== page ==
Dr Sam Manger joins me to discuss lifestyle medicine, a practice that looks at the individual holistically. Sam covers a lot of territory in our chat, including how practitioners can incorporate lifestyle medicine into their practice. Sam is a medical practitioner, educator, communicator and President of the Australasian Society of Lifestyle Medicine.
Selected Links from the Episode
Dr Ron Ehrlich: Hello, and welcome to Unstress, I’m Dr Ron Ehrlich. Now the purpose of this podcast, just to remind you, is to explore what the words holistic and stress actually means in our modern world. So today’s topic of Lifestyle Medicine covers such a range of those issues and is a phrase, Lifestyle Medicine. My guest today is Dr Sam Manger. Sam is a medical practitioner, an educator, a communicator and also President of the Australasian Society of Lifestyle Medicine. We cover quite a bit of territory in this episode and it all ties together nicely with several themes we’ve covered in other episodes. I hope you enjoy this conversation I had with Dr Sam Manger.
Welcome to the show, Sam.
Dr Sam Manger: Hello Ron, thanks for having me.
Dr Ron Ehrlich: Sam, you are wearing many hats I know. One of those is the President of the Australasian Society of Lifestyle Medicine, I know you’re a practitioner, a teacher. I wondered if you, just actually give us a bit of a background about how your week unfolds and the sort of things that you’re involved with?
Dr Sam Manger: Yeah, as you say many hats. Two days a week I work in private [inaudible 00:01:24] practice two to three days, and then one day a week I work for Queensland Health running Lifestyle Medicine clinics in the mental health inpatient and outpatient. So we have about 1,500 people on our books.
And we’re trying to develop Lifestyle Medicine clinics to look after people holistically because the evidence is becoming pretty clear that you look after their body, then you also look after their mind, and we can talk about that a little bit later. It’s quite interesting research going on there and evidence.
And then, I spend roughly two days a week teaching for James Cook University, lecturing GP Registrars and in my region or around Queensland, and then that takes me around the place. So I’m going to Fiji, in a month to do a workshop with them on Behavior Change and Health Coaching for their GP training program, and that takes me around.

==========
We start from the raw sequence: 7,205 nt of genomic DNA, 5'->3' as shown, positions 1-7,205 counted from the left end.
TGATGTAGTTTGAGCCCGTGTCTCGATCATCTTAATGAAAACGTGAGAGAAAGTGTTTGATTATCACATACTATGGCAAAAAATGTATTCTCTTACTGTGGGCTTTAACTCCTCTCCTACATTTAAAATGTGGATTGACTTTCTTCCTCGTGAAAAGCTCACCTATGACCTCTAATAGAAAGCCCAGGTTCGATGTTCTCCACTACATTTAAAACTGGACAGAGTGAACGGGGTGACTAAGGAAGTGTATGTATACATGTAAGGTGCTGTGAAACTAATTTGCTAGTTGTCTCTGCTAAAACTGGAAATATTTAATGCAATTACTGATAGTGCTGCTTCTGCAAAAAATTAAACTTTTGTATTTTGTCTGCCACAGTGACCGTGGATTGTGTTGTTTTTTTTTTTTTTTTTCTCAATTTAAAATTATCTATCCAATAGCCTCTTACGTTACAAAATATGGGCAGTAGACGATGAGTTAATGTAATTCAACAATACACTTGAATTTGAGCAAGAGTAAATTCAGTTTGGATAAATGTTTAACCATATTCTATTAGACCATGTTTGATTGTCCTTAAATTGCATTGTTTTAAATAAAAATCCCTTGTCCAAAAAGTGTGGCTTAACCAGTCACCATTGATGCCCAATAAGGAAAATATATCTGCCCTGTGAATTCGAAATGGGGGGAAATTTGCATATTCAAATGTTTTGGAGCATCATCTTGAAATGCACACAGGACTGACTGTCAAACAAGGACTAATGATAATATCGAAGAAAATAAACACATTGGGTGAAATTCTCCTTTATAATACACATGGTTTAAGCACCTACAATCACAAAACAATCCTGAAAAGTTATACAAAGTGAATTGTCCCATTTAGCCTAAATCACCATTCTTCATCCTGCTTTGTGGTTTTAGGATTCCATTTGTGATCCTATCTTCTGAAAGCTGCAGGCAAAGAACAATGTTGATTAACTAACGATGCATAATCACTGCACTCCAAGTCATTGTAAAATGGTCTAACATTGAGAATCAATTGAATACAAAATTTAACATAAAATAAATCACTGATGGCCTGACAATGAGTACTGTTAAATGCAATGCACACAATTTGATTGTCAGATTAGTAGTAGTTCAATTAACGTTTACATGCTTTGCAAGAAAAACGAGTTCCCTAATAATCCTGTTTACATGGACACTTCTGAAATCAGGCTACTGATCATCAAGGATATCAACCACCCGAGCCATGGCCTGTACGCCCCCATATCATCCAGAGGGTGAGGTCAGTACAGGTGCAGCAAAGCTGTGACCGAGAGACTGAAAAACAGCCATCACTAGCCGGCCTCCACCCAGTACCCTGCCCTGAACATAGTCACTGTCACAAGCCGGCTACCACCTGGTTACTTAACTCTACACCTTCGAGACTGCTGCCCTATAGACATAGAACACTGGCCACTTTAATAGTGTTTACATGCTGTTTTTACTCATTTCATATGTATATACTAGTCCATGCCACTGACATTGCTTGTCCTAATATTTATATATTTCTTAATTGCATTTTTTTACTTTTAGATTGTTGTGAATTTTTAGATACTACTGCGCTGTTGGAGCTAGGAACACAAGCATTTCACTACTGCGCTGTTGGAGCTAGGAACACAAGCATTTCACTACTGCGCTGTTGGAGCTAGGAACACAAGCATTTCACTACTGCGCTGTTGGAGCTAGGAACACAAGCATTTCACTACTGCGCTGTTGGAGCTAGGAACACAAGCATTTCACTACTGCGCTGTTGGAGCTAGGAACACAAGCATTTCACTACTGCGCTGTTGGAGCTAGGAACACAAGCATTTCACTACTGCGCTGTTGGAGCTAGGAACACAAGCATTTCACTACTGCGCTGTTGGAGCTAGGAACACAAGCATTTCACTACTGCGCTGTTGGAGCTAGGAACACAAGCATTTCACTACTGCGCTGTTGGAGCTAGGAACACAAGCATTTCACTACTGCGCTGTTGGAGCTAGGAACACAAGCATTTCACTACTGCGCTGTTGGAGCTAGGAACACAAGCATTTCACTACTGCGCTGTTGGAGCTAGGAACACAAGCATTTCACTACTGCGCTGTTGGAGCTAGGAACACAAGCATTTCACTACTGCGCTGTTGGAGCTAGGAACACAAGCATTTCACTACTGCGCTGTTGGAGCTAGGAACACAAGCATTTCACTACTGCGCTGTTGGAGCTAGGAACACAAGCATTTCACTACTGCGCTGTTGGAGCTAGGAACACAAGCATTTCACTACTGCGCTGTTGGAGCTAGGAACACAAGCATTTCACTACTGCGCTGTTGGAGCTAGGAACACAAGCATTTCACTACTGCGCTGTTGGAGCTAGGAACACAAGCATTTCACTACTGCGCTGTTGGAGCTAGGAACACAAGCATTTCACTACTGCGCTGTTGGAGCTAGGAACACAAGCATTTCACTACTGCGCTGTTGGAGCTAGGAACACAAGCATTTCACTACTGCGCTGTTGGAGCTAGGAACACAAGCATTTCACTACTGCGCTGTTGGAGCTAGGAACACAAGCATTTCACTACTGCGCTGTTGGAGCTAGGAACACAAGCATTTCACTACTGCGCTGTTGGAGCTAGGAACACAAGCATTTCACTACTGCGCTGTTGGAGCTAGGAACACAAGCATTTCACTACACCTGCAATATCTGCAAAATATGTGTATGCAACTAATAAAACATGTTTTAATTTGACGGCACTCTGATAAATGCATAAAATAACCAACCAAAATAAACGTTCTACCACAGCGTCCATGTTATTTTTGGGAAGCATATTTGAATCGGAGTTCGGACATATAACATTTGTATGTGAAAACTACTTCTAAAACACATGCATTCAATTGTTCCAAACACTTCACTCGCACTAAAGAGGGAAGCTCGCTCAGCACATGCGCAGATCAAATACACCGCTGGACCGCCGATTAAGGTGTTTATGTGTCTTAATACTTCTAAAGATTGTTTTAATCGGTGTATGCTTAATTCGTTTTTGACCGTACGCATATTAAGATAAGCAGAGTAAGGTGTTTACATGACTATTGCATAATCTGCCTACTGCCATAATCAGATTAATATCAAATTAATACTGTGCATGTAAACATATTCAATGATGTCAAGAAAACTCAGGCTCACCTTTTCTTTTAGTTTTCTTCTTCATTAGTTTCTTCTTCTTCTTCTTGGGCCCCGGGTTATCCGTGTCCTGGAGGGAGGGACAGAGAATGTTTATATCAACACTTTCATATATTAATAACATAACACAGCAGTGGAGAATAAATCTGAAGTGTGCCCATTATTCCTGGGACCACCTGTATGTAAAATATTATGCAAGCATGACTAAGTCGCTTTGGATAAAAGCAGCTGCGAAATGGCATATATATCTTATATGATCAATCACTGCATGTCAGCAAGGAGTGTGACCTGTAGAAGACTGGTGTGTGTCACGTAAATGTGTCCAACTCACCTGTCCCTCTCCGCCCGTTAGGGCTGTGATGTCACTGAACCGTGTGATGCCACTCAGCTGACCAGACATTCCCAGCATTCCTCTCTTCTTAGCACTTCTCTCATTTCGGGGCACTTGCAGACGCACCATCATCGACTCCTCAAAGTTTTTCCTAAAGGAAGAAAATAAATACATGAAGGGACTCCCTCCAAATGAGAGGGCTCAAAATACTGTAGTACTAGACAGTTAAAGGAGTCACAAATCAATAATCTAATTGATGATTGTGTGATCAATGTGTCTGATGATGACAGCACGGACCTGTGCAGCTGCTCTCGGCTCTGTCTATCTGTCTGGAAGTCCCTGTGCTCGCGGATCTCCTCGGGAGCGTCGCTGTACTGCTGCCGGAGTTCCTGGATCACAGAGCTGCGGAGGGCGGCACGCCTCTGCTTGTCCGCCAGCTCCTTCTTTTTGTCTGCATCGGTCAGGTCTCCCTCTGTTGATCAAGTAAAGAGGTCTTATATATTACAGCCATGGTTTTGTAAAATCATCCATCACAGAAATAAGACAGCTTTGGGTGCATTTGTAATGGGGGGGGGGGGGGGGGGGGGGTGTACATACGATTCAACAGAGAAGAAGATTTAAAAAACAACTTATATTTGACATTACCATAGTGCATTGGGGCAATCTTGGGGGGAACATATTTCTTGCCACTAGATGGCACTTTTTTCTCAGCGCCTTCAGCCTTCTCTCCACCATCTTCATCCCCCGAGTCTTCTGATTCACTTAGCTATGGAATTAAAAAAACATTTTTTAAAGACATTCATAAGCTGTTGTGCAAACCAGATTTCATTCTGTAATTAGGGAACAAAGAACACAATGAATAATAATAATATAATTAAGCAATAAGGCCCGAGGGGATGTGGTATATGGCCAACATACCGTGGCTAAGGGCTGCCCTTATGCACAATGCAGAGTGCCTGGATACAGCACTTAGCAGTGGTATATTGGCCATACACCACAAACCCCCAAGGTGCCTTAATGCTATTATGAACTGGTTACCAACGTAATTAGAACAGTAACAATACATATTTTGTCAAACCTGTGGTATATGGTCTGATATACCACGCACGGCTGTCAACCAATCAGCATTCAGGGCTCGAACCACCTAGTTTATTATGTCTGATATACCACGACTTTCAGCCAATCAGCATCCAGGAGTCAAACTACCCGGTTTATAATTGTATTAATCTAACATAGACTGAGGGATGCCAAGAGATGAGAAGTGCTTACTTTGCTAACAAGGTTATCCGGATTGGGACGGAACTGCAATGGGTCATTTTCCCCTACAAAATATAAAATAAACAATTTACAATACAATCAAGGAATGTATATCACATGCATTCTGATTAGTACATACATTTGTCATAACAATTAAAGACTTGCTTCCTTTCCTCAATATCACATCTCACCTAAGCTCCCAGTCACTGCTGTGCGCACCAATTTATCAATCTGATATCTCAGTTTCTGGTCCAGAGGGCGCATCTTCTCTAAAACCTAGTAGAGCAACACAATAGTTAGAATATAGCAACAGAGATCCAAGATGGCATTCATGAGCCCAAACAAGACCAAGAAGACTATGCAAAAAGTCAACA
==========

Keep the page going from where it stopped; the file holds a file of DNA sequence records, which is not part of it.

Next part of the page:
And then I also have my podcast as well, the TV show, which keeps me pretty busy. And then a few other little endeavours which I’m building as time goes on.
Dr Ron Ehrlich: Yeah, well and there are only seven days in the week. Sam, I’m just trying to add all those, ones up. You’ve, have a very busy program there. Listen, lets, you know, the word Lifestyle Medicine. Can you explain what that means to our listener?
Dr Sam Manger: Yeah, sure. So Lifestyle Medicine basically means any lifestyle intervention that can be used as therapy. So, it’s anything that is not supplements, medications or surgery. And not that those don’t have their place, but it’s just not what Lifestyle Medicine is. And that includes nutrition, movement, mind, body interventions, sleep, connection with each other, connection with nature and behaviour change and health coaching techniques.
And then often we couple that with Apps and technology that’s coming up these days, that could be used, I.e in health coaching, so that’s the clinical aspect of Lifestyle Medicine. And then you’ve got the advocacy and public health aspect where we work with many universities and research institutions to start developing a very decent base of evidence for these interventions.
Nutrition and heart disease or mental health, for example, sleep therapy and Dementia. And then working with universities to try, and get this into the Core Curriculum or at least, at very least an elective placement for medical school placements and Dietitians and allied health and nurses.
Because it would be very common I’d say now at the moment, most weeks that I would get an Email from and a medical student or a GP Registrar who wants to do a placement in Lifestyle Medicine. And so now I’m through the organization, searching for members who want to take them on, and people who fellowed with our organizational certified.
And that’s great because people want to teach it and is starting to become a real career in it, which is refreshing. And likewise, I get most, almost most days now, but definitely most weeks, Emails from NGOs, and businesses, and organizations who want to open up lifestyle to be a part of their program, whether it be a corporate program or an NGO that works on mental health or post-traumatic stress disorder or something like that.